One fact tantalises more than any other. One of the drivers between Lahad Datu and Tabin, who has driven members of both of my groups to the resort, is a man named Henry. The night after I left with the first group he walked out behind his room in the staff quarters and, at the mouth of a bearded pig trail, he saw a Sunda clouded leopard.

So it has been here, right here, these three weeks - harimau dahan - but it has chosen not to be seen. As a guide in Botswana years ago told a once-client now-friend of mine, and as she wrote to me last week, 'Do not look for the leopard; let the leopard look for you.'

Tonight is my last night of drives in this wonderful place, of smiling people, wild, tall forests and charming wildlife. Perhaps a Sunda clouded leopard will look for me.

Thursday, 7 May 2015

On our fourteenth night drive in Tabin we saw...

... only a Malay civet, a bearded pig, a red giant flying-squirrel, two black flying-squirrels, three leopard cats and four common palm-civets.

Four drives to go.

On our thirteenth night drive in Tabin we saw...

... a colugo at nightfall, wrapping the trunk of a tree in its dermal flap; a Bornean slow loris in a muddle of leaves and the unmistakable eyes of another much further away; a small-toothed palm-civet searching for fruit; and, before dusk, a great-billed heron in a tree, its great bill a silhouette against the day's fading light.

Just as I finish this post I can hear smooth-coated otters calling in the river below the lodge.

Good place Tabin.

Five drives to go.


Putting meaning onto the doings of wild animals, making patterns of them, is often beyond even the most astute observer. But for any real naturalist meaning is far more interesting than seeing. For the whole of my first Borneo tour and the first eight drives of this, we saw no banded palm-civets, indeed Mohammad tells me he had not seen one for two years. By the end of yesterday we had seen three, one on each drive, though it is possible that two of them were the same animal, some distance apart in time and space.

By the same token, on both tours, on every drive we have made along the entrance road and some drives into the forest, we have seen Malay civets. Yesterday, on banded palm-civet day, we saw none at all. Where then did the banded palm-civets appear from so suddenly and where did the Malay civets go? And why?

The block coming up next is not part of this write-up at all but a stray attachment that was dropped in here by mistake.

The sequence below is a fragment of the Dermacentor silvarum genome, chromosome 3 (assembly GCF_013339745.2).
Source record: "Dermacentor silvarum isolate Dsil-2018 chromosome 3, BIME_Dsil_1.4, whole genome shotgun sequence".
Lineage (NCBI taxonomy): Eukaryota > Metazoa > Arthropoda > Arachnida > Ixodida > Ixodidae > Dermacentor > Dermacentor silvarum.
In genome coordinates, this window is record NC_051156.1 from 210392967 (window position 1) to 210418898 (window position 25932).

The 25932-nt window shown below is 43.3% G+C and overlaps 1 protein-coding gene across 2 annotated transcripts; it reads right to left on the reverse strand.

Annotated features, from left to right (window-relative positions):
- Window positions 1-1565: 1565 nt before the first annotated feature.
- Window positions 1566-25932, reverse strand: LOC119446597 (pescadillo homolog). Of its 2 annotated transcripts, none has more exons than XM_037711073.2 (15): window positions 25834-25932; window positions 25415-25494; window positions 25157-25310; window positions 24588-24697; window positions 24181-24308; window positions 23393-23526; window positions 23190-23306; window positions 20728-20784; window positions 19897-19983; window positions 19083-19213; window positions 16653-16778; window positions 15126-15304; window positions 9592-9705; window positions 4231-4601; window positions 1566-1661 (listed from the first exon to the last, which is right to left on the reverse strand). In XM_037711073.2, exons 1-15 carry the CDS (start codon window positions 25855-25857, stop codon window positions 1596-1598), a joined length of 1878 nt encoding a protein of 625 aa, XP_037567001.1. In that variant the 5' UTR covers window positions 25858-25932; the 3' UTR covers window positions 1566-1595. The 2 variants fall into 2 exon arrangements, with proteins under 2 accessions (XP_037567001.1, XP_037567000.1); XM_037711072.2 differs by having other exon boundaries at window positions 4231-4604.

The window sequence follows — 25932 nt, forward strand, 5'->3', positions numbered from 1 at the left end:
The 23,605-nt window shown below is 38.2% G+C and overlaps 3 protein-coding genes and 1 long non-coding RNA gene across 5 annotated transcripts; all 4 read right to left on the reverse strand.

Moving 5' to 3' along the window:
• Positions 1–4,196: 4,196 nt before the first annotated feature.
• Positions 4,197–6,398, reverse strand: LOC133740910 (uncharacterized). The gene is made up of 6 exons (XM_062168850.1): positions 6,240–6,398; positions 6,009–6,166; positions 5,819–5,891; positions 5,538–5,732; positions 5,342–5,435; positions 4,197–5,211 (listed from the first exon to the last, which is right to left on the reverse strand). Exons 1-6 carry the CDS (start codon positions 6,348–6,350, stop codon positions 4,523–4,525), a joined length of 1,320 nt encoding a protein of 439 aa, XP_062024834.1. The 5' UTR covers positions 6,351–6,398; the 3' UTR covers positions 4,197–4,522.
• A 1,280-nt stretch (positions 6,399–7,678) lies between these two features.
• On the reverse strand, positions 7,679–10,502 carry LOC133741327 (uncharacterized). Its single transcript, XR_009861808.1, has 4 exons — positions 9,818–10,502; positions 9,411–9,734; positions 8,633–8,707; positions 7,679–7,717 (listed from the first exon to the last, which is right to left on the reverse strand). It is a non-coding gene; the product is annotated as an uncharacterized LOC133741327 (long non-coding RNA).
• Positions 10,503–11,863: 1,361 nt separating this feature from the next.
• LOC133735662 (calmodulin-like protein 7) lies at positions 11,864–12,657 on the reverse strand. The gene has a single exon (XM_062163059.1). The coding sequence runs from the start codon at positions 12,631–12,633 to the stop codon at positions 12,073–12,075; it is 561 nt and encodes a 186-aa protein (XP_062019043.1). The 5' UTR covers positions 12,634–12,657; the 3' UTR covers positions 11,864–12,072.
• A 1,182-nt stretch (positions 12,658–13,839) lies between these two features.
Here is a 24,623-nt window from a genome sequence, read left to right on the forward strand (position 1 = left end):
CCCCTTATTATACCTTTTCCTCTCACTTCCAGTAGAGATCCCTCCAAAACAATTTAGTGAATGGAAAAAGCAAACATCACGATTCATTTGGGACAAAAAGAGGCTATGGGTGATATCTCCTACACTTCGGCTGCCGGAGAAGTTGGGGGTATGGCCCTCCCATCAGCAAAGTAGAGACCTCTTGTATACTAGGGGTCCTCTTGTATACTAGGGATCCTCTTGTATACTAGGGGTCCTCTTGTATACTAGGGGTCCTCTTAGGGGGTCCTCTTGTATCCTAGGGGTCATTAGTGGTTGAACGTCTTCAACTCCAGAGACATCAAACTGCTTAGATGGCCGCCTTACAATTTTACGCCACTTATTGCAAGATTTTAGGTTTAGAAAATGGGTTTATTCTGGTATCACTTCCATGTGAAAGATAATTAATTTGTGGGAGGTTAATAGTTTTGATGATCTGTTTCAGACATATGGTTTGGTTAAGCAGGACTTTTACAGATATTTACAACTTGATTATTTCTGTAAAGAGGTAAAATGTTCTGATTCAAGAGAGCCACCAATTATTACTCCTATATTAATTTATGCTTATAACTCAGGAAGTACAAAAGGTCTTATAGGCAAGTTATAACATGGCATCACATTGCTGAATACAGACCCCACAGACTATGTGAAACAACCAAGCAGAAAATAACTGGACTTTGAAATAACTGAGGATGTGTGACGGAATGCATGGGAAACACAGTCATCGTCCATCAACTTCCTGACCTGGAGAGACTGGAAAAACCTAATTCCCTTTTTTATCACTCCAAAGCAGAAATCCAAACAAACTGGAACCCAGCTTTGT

Another new mammal appeared suddenly this morning, from the blushing dawn of this tour's twelfth night drive in Tabin. Three Hose's langurs, slender pale-face primates with brylcreem crests, were by the road, eating leaves as new and pinkly blushing as the dawn. Where have they been these past two weeks in Tabin and what brought them to my life today? Just leaves?

I do not know. Which is why I look. And why I ponder. And why, looking again this morning, I saw two buffy fish-owls, a common palm-civet and three slender, leaf-chomping monkeys. And why I'll continue looking till my days' end.

Looking, I think, for meaning.

Wednesday, 6 May 2015

Three little pigs

Three times, on our tenth night drive in Tabin, three little bearded pigs bolted across the road in front of us. Twice we saw oriental bay owls, like tiny mascara-ed barn owls, clinging to low vertical stems at the forest edge. A water monitor slept longways on a branch and at the edge of the reserve we met two new leopard cats, kittens where before I have seen only a single adult.

Among many things, the loveliest, to me, was a banded palm-civet, our second of the day, skipping along the track in front of us. A gorgeous burnt-sugar brown, its sinuous back cut with black wedges, its eyes bright and its nose sharp, in shape and sense, it was a joy to see.

Cats seen in 2015
cheetah Acinonyx jubatus fearonii            3
serval Leptailurus serval serval                3
leopard Panthera pardus suahelicus        2
lion Panthera leo nubica                          78
snow leopard Panthera uncia                   3
jungle cat Felis chaus                               2
tiger Panthera tigris tigris                          13
leopard Panthera pardus fusca                4
lion Panthera leo persica                          7
leopard cat Prionailurus bengalensis       15
flat-headed cat Prionailurus planiceps     1